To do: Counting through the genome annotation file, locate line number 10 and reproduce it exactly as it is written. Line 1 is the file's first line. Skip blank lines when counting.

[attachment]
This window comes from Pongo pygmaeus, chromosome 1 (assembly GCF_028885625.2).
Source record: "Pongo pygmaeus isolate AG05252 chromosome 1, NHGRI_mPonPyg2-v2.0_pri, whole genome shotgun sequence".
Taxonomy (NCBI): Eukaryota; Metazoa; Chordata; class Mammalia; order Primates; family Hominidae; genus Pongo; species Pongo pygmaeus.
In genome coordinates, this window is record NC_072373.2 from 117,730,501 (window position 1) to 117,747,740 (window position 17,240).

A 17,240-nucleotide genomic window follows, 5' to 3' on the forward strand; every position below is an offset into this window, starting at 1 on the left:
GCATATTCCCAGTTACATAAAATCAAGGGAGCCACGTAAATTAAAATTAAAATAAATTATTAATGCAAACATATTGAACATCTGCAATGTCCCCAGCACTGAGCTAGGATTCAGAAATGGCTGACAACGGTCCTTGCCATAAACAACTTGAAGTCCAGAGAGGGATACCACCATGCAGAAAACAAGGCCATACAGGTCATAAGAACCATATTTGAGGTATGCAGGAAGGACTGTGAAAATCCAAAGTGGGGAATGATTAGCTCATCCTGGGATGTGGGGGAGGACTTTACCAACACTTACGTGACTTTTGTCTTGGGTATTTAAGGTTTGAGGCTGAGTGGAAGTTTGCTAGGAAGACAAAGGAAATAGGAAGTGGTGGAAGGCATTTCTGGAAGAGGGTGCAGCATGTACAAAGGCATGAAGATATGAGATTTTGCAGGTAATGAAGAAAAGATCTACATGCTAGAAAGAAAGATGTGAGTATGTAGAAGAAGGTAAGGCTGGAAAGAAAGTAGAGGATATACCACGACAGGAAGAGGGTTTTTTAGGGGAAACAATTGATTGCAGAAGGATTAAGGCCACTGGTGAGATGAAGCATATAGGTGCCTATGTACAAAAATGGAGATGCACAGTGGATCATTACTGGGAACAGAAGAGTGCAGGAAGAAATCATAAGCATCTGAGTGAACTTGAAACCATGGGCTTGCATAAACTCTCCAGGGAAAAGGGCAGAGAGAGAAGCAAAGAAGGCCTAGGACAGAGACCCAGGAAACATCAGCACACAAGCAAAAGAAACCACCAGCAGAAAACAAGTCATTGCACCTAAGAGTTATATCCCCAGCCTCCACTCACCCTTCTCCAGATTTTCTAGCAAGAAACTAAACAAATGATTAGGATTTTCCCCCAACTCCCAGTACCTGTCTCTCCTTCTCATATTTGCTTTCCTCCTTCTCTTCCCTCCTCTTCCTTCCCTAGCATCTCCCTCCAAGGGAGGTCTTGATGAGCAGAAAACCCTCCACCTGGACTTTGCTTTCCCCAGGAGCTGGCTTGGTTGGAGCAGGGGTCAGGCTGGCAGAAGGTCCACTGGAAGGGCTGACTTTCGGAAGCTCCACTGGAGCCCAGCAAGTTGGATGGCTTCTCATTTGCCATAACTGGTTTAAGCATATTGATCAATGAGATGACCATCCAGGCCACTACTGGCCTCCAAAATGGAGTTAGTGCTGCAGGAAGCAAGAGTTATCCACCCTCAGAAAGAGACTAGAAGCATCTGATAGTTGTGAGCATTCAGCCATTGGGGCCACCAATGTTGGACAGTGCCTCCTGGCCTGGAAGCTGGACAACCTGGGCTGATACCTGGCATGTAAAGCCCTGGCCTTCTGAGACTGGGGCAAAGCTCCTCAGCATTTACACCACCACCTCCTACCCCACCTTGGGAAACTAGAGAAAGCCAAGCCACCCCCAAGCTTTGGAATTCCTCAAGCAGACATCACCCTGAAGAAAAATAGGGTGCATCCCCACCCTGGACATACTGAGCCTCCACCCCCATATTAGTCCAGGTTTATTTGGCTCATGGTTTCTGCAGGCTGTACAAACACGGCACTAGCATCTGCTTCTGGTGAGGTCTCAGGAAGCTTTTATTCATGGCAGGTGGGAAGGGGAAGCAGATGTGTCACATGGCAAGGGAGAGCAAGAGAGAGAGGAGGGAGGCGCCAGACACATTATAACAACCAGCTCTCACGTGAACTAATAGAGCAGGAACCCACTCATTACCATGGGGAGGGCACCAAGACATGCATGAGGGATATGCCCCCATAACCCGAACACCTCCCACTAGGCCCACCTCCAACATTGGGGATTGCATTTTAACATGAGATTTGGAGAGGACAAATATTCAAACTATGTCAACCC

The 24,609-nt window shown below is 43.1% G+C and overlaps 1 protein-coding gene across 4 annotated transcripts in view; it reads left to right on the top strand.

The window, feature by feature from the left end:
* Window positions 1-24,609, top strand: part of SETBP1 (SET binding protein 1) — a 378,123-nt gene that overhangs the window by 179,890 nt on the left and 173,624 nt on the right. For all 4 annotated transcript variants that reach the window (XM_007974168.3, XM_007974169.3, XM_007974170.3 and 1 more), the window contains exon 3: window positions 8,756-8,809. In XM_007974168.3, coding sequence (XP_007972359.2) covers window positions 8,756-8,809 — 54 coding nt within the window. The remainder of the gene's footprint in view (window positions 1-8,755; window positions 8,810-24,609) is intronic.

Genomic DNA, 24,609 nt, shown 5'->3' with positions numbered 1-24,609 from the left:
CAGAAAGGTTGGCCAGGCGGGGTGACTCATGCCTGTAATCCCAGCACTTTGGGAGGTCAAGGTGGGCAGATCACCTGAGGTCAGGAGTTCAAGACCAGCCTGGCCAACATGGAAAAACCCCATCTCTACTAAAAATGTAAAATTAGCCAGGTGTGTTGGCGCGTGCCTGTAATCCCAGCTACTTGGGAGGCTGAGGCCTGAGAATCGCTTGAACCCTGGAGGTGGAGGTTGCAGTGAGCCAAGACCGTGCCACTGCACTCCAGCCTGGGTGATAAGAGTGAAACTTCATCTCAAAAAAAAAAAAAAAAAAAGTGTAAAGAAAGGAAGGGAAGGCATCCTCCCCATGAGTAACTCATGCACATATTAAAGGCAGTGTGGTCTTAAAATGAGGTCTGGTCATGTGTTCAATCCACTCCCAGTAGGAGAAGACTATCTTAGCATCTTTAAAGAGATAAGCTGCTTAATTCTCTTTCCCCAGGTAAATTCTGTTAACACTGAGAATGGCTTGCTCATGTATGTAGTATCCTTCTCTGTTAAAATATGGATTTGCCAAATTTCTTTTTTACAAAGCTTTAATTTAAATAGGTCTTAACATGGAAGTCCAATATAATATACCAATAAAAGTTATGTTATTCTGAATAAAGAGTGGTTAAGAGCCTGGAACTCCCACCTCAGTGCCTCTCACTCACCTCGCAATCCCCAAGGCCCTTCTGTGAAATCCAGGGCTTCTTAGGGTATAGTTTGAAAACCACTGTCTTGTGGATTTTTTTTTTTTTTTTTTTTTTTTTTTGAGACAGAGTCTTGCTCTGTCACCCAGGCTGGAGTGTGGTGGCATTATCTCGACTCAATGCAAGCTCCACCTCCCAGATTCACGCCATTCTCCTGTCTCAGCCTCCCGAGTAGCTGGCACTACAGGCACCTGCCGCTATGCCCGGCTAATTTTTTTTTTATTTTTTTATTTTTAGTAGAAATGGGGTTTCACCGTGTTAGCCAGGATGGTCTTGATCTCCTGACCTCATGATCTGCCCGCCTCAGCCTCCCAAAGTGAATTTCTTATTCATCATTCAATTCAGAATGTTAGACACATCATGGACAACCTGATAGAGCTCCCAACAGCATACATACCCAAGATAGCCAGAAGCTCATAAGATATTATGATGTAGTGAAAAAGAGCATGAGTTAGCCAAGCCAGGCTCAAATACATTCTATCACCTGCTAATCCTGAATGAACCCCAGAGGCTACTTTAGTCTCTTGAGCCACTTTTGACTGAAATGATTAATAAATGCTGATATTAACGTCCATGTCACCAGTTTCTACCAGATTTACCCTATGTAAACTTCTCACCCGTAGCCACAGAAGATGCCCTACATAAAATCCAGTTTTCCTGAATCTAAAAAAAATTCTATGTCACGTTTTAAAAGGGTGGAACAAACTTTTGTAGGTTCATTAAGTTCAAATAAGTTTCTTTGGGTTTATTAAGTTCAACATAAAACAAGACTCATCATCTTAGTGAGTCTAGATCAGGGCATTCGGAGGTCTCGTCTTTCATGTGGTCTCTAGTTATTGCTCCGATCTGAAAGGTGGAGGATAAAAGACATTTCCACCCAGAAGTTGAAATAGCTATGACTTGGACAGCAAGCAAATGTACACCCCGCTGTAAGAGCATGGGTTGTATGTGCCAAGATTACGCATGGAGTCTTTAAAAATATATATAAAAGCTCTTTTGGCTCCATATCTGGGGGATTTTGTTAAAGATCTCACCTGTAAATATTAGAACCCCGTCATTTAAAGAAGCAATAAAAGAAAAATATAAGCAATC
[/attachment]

Genomic DNA, 24,609 nt, shown 5'->3' with positions numbered 1-24,609 from the left: